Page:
When Alfred Robaut compiled his catalogue raisonné of Delacroix’s work in 1885 he originally dated the painting to 1858, only realizing the work had been dated by the artist when he saw it in the major retrospective of Delacroix’s work held that same year. Several other paintings of big cats in confrontation with smaller animals do date to the late 1850s, and it is possible that Delacroix added some finishing touches, as well as the signature and date, when the work ultimately left his studio. Delacroix was, however, still painting these subjects until 1863, the last year of his life, like his Lion and Alligator from that year, now in the Kunsthalle Hamburg.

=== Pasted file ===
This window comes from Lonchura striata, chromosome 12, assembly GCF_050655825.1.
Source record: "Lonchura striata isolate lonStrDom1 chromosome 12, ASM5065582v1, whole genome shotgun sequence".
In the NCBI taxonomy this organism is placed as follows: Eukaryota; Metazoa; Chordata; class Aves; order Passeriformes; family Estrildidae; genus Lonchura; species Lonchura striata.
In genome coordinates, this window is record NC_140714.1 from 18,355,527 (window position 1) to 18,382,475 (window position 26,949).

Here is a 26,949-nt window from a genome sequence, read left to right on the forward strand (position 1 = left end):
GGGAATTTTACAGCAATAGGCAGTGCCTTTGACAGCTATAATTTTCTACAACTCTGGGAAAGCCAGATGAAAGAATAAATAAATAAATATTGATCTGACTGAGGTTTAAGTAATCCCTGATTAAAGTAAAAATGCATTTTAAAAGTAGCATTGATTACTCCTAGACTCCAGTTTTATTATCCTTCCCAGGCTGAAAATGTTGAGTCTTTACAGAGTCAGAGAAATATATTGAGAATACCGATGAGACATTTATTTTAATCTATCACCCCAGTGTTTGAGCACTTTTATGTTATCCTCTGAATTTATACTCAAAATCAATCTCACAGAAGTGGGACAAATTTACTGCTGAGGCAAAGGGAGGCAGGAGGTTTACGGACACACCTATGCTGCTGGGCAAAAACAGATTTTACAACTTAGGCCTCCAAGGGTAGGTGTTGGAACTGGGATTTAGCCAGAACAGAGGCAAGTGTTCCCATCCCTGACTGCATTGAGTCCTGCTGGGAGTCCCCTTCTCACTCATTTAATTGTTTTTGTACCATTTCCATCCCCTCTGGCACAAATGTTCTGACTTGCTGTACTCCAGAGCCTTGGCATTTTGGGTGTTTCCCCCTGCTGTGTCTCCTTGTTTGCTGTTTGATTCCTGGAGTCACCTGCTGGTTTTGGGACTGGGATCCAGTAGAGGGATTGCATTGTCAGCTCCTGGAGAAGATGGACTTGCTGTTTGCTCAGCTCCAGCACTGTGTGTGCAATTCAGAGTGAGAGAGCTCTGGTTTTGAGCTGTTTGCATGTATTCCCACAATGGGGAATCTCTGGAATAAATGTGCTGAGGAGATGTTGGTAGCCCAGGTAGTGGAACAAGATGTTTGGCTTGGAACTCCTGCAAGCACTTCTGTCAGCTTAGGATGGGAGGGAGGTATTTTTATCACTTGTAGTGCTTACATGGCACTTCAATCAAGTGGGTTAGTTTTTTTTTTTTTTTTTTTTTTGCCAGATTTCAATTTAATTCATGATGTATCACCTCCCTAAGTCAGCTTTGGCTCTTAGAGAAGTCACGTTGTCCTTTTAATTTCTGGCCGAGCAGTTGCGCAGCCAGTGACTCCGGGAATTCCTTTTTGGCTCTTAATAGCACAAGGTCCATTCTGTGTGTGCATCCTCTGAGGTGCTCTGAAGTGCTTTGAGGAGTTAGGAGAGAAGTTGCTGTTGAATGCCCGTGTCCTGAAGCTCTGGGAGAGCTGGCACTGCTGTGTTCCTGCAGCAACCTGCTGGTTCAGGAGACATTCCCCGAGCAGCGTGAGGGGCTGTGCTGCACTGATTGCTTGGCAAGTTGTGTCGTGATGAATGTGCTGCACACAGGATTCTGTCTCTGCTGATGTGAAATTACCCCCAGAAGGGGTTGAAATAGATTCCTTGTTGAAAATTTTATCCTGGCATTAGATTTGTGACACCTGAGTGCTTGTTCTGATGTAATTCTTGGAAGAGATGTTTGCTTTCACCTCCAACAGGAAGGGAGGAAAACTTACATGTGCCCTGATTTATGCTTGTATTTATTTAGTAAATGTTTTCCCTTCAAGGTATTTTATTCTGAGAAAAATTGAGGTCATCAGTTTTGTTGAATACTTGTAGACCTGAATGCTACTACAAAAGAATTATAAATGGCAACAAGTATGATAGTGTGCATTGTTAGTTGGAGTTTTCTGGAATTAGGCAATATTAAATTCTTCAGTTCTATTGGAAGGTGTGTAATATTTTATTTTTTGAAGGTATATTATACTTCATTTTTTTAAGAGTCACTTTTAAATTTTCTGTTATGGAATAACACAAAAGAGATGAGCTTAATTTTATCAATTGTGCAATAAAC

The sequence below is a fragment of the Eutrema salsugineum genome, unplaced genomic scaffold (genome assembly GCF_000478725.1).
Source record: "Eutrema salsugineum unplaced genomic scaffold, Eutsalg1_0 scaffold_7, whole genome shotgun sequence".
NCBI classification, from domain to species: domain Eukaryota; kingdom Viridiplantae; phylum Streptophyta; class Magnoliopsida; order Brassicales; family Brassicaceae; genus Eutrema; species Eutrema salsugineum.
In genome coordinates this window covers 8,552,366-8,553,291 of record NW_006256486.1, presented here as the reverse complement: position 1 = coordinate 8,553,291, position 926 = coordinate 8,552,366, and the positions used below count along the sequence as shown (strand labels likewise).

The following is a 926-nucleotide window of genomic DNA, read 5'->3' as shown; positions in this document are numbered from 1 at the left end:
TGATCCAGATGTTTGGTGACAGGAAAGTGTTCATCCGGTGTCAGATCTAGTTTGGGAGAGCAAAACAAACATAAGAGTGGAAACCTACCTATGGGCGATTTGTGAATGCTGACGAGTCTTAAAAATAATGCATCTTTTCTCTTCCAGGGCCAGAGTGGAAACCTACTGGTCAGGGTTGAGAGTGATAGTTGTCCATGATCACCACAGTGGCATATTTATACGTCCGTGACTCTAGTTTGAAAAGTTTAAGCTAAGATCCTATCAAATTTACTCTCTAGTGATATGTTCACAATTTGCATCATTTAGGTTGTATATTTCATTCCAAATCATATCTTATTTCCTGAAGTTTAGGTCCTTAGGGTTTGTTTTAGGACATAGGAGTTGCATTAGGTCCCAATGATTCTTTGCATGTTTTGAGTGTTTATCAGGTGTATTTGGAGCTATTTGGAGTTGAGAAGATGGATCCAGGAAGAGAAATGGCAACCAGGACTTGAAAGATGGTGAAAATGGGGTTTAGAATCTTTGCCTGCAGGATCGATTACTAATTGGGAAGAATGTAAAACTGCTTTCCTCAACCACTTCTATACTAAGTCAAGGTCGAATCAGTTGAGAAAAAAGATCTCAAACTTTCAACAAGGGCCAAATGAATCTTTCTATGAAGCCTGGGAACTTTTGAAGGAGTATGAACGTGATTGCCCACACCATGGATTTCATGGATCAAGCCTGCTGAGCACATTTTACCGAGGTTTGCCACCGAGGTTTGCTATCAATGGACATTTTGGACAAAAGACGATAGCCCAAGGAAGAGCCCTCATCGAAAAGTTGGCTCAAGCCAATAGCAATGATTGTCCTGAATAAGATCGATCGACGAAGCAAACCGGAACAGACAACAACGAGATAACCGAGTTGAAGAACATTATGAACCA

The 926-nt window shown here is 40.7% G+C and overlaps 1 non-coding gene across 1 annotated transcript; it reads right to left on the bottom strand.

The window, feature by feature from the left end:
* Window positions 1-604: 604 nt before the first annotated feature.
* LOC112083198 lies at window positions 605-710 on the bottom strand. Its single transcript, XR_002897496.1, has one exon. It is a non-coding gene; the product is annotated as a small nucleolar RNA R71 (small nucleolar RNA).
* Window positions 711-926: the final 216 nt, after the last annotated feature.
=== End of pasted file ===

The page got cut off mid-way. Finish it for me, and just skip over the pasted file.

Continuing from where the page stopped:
Théophile Silvestre, the artist’s first biographer and friend, concluded his published eulogy for Delacroix with the following tribute: "Thus expired, almost smiling, on the 13th of August 1863, Ferdinand-Victor-Eugène Delacroix, a painter of high breeding, who had a sun in his head and a thunderstorm in his heart; who over forty years touched every chord of human passions, and whose grandiose, suave and terrible brush went from saints to warriors, from warriors to lovers, from lovers to tigers and from tigers to flowers." Silvestre’s reflection on Delacroix’s life and work deeply touched Vincent van Gogh when he read it, and he wrote to the painter Anthon van Rappard in August 1885 that he had been reflecting on Delacroix because of Silvestre’s words, particularly the artist’s assertion that while "one should take one’s studies from nature… the actual painting had to be made by heart." This idea was at the very heart of Romantic painting, which represented the first gasp within the 19th century of modern paining as we know it today and finds beautiful expression in the Rockefeller Delacroix, which so reflects the artist’s own life at this moment in his career. The journalist Auguste Vacquerie, reflecting on Delacroix’s towering position as a modern painter wrote: "Delacroix, so restless, so convulsive, prey to every anxiety and, despite it all, resplendent with the immense promise of the future, was one of the most honest personifications of this great nineteenth century. How could he fail to imbue his canvases with what he was and what was within him?" (Eugène Delacroix: au profit de la souscription destinée à élever à Paris un monument à sa mémoire, exh. cat. 1885, pp. 5-6).